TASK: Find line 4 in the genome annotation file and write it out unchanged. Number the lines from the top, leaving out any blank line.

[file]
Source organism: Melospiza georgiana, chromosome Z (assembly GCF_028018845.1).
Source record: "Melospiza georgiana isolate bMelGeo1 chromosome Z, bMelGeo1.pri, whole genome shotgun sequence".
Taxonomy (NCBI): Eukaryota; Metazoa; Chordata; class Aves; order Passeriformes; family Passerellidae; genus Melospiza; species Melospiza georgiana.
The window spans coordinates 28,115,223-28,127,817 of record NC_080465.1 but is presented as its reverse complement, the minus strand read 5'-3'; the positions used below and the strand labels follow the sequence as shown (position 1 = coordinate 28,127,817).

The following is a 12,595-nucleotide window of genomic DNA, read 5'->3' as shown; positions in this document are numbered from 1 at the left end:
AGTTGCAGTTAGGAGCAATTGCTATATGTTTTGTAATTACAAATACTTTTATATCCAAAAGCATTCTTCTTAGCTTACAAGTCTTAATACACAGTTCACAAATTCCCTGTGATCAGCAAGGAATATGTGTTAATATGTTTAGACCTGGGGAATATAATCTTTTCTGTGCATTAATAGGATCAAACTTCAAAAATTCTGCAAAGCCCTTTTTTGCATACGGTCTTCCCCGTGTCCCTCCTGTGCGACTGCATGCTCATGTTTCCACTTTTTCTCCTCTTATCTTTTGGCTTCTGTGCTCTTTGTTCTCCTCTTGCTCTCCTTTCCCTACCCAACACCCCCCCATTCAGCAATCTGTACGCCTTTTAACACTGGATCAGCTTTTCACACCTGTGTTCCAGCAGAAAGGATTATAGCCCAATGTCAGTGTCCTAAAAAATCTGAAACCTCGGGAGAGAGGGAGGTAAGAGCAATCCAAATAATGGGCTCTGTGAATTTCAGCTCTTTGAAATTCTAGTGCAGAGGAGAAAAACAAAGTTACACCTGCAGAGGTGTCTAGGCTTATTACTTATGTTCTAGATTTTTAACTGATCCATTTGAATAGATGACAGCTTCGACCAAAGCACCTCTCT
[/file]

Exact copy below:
The window spans coordinates 28,115,223-28,127,817 of record NC_080465.1 but is presented as its reverse complement, the minus strand read 5'-3'; the positions used below and the strand labels follow the sequence as shown (position 1 = coordinate 28,127,817).